The Value of Satisfied Customers
The following is excerpted from “Customer Satisfaction: A Strategic Review and Guidelines for Managers” by Vikas Mittal and Carly Frennea.
Many leading-edge firms strategically measure and invest in customer satisfaction (CS) initiatives, and for good reason: Satisfied customers are likely to repurchase, purchase more from the firm, engage in more cross-buying, and have lower service and retention costs. Satisfied customers may help a firm to lower the cost of customer acquisition through positive word-of-mouth and recommendations to friends and family. They have lower price elasticity, i.e., they are less likely to defect when competitors offer lower prices. They are also more forgiving: when there is an occasional product or service failure, highly satisfied customers may attribute it to external causes and stay loyal to the firm. New research also shows that strong customer satisfaction (CS) reinforces a firm’s reputation in areas such as corporate social responsibility and influences analyst recommendations, leading to a virtuous cycle of positive financial performance.
Satisfied customers are likely to repurchase, purchase more from the firm, engage in more cross-buying, and have lower service and retention costs.
Defining customer satisfaction
Customer satisfaction is a customer’s post-consumption evaluation of a product or service. Several decades of research have been devoted to understanding factors that influence customer satisfaction evaluations. These include: expectations about product performance, absolute product performance, performance relative to expectations (disconfirmation level), performance level experienced during previous consumption episodes, and performance level of and expectations about competitive offerings. A closely related concept—perceived service quality—is also strongly associated with CS. In general, service quality is equivalent to service performance, and an input to CS.
Customer satisfaction is conceptually distinct from concepts of brand image, brand equity, corporate social responsibility (CSR), brand trust, and brand commitment, which represent general customer opinions and perceptions of the overall firm on a variety of dimensions. CS is specifically based on product usage or service experience, and therefore represents a narrower slice of the customer’s experience. From a strategic perspective, CS, brand equity, and CSR are all important to measure though their role varies in affecting a firm’s stakeholders. While CS provides a picture of the firm’s ability to satisfy its customers through its product and service offerings, brand metrics can tap into the firm’s broader relationship with both customers and non-customers.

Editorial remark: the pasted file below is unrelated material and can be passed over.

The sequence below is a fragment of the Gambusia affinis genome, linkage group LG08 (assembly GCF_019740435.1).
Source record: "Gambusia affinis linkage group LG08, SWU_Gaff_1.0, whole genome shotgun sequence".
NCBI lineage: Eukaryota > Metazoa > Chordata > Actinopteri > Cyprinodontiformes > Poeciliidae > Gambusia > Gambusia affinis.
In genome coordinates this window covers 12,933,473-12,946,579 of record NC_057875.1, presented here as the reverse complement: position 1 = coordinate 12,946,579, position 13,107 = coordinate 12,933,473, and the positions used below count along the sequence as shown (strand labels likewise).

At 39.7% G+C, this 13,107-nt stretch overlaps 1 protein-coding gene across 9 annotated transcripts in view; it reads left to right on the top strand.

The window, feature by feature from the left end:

Nowhere else in marketing has the impact of a customer-based metric on a firm’s financial performance been so clearly and consistently established.
Customer characteristics such as demographics, culture, involvement, and self-identity are related to their level of CS as well as to how CS affects their behavioral intentions. Further, customer attributions about the cause of high or low performance can influence their satisfaction judgments. For example, if customers encounter a delayed flight, their satisfaction judgment will vary depending on their belief about the cause of the delay (e.g., the weather or the airline’s logistics). Similarly, emotions such as anger and fear—caused by the consumption situation—can affect satisfaction judgments. Thus, a situation-specific approach is needed to fully understand the antecedents and consequences of CS for a firm and its customer base.
The best evidence for understanding the strategic impact of CS is provided by the annual American Customer Satisfaction Index (ACSI) at the University of Michigan. Because participating firms are publically traded, academics have been able to examine the association between CS as measured by the ACSI and financial performance. . . . [R]igorous academic studies using advanced statistical techniques have found a strong and consistent association between CS, as measured by the ACSI, and firm financial performance. These studies provide the clearest and most robust evidence that a firm’s CS scores are related to its financial performance in terms of ROI, sales, long-term firm value (Tobin’s Q), cash flow, cash flow volatility, human capital performance, portfolio returns, cost of debt, risk, and consumer spending. Stated differently, nowhere else in marketing has the impact of a customer-based metric on a firm’s financial performance been so clearly and consistently established.
Do Satisfied Customers Always Buy More? The Roles of Satiation and Habituation in Customer Repurchase
Glenn B. Voss, Andrea Godfrey, and Kathleen Seiders (2010)
Customer Satisfaction, Analyst Stock Recommendations, and Firm Value
Xueming Luo, Christian Homburg, and Jan Wiesecke (2009)
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